Wallace AJ, et al. The Effect of Meals Rich in Thermally Stressed Olive and Safflower Oils On Postprandial Serum Paraoxonase Activity in Patients With Diabetes. Eur J Clin Nutr. 2001;55(11):951-8. PubMed PMID: 11641743.
* Article titles in AMA citation format should be in sentence-case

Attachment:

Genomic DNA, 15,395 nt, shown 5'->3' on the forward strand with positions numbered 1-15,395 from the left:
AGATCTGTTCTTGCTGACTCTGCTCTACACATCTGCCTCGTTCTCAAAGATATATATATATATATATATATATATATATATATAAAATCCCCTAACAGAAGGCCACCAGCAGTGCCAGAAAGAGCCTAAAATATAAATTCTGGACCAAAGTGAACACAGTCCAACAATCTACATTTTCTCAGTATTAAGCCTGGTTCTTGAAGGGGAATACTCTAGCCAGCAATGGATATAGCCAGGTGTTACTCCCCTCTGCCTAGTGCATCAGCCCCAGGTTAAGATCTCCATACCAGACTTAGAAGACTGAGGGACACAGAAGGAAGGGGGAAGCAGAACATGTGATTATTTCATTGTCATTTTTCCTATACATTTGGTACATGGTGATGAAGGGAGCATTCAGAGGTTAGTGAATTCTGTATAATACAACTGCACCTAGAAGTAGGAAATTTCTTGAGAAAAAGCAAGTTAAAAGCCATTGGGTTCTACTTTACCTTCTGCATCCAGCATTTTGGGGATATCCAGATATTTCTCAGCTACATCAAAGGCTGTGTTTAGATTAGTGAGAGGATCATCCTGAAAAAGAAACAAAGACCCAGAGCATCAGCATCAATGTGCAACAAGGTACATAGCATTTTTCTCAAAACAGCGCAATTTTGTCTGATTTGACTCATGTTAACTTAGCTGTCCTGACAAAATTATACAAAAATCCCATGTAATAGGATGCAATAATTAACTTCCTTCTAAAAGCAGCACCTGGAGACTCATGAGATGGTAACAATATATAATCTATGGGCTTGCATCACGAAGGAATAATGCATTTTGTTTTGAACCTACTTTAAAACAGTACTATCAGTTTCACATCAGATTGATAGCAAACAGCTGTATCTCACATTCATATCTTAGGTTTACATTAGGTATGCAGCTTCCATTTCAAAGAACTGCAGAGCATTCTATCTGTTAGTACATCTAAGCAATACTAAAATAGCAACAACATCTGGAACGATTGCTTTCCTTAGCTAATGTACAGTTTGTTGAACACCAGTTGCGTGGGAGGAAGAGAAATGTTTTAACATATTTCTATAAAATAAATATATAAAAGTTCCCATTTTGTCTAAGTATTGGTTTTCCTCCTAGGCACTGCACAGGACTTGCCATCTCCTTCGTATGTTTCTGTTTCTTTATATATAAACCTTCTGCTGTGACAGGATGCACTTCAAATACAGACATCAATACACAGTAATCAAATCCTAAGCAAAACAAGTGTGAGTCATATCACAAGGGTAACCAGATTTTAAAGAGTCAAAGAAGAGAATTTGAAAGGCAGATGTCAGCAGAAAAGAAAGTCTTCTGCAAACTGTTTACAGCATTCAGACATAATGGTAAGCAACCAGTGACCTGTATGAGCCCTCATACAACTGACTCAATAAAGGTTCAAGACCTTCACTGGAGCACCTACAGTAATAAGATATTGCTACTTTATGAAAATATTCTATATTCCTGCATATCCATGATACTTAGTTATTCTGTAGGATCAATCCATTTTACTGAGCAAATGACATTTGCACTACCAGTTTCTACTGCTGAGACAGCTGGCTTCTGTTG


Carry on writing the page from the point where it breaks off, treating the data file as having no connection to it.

TY - JOUR T1 - The effect of meals rich in thermally stressed olive and safflower oils on postprandial serum paraoxonase activity in patients with diabetes. AU - Wallace,A J, AU - Sutherland,W H, AU - Mann,J I, AU - Williams,S M, PY - 2000/10/24/received PY - 2001/04/03/revised PY - 2001/04/08/accepted PY - 2001/10/20/pubmed PY - 2002/1/5/medline PY - 2001/10/20/entrez SP - 951 EP - 8 JF - European journal of clinical nutrition JO - Eur J Clin Nutr VL - 55 IS - 11 N2 - OBJECTIVE: To determine the effects of meals rich in thermally stressed safflower (TSAF) and olive (TSOL) oils on postprandial serum paraoxonase (PON1) arylesterase activity and low density lipoprotein (LDL) oxidation in patients with type 2 diabetes. DESIGN: A randomised cross-over study. SETTING: Diabetes clinic and general practice. SUBJECTS: Fourteen patients (six men and eight women) with type 2 diabetes, aged 48-67 y, glycated haemoglobin <10% and fasting blood glucose <11 mmol/l were recruited. INTERVENTIONS: Patients received a milkshake rich in TSAF or TSOL and at least a week later they received the alternate milkshake. These fats contained high levels of lipid oxidation and degradation products. Blood samples were taken fasted and 4 h after consumption of the milkshake. MAIN OUTCOME MEASURES: Serum PON1 activity and lag time in LDL oxidation. RESULTS: After the meal rich in TSOL, serum PON1 activity increased significantly in women (12 (2.22) micromol/ml/min, mean (95% confidence interval), P=0.03) and not in men (0 (-4.4) micromol/ml/min) during the postprandial period. The increase in PON1 activity after the TSOL meal was significantly (P=0.03) greater in women compared with men. In women, the increase in serum PON1 activity after the TSOL meal was significantly different (13 (1.25) micromol/ml/min, P=0.04) compared with the corresponding change (-1 micromol/ml/min) after the TSAF meal. The lag time in LDL oxidation and indices of oxidative stress and antioxidant capacity did not vary significantly during the meals. CONCLUSIONS: Meals rich in TSOL may increase postprandial serum PON1 activity in middle-aged and older diabetic women. This change is potentially anti-atherogenic and may favour the use of olive oil over polyunsaturated fats in the diet of patients with type 2 diabetes. SPONSORSHIP: The study was supported by a grant from the National Heart Foundation of New Zealand. SN - 0954-3007 UR - https://www.unboundmedicine.com/medline/citation/11641743/The_effect_of_meals_rich_in_thermally_stressed_olive_and_safflower_oils_on_postprandial_serum_paraoxonase_activity_in_patients_with_diabetes_ L2 - http://dx.doi.org/10.1038/sj.ejcn.1601250 DB - PRIME DP - Unbound Medicine ER -